LONDON, July 5 (Reuters) - British lawmakers on Thursday backed a government plan to hold a parliamentary inquiry into the professional and cultural standards of bankers, following the Barclays rate-rigging scandal. They rejected a call by the opposition Labour party for the inquiry to be an independent judge-led probe, along the lines of an existing wide-ranging inquiry into British media standards.
Legislators voted 330 to 226 in favour of the parliamentary inquiry, first announced by the government on July 2. Although the vote fell short of the kind of cross-party backing the government had been seeking for the plan, Labour said afterwards it would support a committee that would be set up to conduct the inquiry.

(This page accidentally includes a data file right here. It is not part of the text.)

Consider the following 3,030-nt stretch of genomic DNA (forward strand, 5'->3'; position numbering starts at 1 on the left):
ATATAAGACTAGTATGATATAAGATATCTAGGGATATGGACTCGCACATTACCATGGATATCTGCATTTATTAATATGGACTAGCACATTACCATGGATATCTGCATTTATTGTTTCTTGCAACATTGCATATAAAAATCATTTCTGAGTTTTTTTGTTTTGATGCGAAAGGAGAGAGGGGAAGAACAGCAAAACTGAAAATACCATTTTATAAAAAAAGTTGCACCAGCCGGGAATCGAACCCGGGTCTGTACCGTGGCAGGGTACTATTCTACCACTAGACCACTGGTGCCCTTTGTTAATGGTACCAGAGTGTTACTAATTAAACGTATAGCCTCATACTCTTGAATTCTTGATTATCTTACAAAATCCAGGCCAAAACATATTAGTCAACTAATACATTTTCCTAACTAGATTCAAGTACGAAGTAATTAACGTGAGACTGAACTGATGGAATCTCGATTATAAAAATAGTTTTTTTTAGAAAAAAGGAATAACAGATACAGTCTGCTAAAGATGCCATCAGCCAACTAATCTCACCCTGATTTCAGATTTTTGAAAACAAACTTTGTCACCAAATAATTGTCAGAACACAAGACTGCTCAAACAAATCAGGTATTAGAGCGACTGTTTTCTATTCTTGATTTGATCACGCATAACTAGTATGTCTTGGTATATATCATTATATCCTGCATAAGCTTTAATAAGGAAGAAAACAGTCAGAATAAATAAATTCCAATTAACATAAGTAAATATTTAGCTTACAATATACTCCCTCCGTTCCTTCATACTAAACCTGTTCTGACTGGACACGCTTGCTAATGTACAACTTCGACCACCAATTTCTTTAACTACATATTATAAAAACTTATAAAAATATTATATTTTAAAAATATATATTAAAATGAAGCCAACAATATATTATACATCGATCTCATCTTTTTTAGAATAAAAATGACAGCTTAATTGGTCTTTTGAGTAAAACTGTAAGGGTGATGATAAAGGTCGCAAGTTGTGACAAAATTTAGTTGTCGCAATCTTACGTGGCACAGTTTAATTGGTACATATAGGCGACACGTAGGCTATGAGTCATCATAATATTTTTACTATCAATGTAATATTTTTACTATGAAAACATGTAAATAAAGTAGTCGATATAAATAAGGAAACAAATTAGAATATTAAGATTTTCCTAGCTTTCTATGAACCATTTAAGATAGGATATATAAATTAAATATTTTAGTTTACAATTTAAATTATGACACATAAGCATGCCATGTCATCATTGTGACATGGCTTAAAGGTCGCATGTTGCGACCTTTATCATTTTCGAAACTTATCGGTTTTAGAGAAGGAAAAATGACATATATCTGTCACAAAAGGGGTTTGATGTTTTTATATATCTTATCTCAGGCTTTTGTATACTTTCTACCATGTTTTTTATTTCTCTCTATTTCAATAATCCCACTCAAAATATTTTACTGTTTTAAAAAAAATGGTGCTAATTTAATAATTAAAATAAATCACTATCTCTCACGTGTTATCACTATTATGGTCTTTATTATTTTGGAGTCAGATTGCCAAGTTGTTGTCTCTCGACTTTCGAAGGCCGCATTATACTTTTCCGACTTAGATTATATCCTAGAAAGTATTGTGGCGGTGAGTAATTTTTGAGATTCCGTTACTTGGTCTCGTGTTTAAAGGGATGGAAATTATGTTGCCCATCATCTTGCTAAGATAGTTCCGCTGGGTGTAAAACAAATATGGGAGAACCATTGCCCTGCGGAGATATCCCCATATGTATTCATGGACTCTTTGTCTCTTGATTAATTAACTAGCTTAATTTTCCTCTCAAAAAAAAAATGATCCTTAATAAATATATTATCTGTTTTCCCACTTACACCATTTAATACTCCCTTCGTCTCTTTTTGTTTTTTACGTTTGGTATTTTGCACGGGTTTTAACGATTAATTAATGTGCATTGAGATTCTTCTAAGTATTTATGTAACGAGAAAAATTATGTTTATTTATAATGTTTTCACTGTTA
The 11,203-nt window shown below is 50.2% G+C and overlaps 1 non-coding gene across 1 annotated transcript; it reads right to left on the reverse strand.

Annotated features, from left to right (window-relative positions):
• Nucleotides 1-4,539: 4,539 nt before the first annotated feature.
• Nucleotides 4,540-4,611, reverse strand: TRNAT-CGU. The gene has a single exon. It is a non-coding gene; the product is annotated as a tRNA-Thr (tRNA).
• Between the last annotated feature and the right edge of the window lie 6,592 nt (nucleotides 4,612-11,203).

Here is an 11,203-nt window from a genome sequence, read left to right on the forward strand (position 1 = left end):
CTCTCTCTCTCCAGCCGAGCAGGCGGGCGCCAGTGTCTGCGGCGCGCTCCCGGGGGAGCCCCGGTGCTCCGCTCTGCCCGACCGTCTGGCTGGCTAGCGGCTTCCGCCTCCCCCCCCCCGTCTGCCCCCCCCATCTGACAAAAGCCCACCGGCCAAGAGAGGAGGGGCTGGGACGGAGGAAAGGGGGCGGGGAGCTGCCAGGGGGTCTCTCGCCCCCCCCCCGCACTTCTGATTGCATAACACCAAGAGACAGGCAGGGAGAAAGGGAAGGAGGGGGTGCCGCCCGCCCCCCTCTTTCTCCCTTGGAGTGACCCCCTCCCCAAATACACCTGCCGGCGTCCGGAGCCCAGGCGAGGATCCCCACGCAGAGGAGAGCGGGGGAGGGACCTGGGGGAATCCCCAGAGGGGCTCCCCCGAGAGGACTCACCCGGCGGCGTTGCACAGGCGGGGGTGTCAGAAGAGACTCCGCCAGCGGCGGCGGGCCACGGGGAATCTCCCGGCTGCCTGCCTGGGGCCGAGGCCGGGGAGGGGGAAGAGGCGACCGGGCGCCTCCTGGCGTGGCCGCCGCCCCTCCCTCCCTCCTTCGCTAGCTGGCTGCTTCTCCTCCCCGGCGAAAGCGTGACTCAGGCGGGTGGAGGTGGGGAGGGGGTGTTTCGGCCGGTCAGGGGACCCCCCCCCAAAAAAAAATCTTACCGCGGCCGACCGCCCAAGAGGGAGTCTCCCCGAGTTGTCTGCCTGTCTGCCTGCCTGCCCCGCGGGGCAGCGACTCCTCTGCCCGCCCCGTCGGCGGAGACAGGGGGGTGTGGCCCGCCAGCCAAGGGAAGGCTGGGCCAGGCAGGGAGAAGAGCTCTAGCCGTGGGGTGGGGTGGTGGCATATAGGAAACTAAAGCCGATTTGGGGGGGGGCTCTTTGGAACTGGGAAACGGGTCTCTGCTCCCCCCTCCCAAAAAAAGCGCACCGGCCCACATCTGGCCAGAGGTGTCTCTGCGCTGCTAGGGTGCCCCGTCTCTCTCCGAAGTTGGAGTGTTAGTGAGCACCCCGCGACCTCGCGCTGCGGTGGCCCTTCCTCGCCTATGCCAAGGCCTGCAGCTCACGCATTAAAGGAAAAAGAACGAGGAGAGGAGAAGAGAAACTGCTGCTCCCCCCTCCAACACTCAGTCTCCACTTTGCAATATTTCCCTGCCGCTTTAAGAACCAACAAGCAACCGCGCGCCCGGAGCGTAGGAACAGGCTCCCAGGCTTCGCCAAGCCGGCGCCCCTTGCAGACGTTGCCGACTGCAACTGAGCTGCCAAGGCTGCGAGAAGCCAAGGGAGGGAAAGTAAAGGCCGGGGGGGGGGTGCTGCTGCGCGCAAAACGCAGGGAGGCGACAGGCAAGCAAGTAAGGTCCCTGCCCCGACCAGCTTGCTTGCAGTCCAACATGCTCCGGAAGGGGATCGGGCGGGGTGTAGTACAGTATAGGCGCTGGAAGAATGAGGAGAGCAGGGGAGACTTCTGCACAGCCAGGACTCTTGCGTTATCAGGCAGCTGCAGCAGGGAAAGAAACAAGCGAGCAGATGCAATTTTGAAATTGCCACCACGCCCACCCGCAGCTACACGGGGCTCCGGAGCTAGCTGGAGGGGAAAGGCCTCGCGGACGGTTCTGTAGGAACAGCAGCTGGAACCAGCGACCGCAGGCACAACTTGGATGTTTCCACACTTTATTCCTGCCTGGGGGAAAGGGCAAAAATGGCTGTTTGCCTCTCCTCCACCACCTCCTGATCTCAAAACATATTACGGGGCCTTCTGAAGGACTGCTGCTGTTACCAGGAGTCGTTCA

Andrew Tyrie, chairman of parliament's influential Treasury Committee and who the government wants to head the inquiry, said he welcomed Labour's support after a sometimes bitter debate over the best structure for the probe.
"I will do whatever the House (of Commons)
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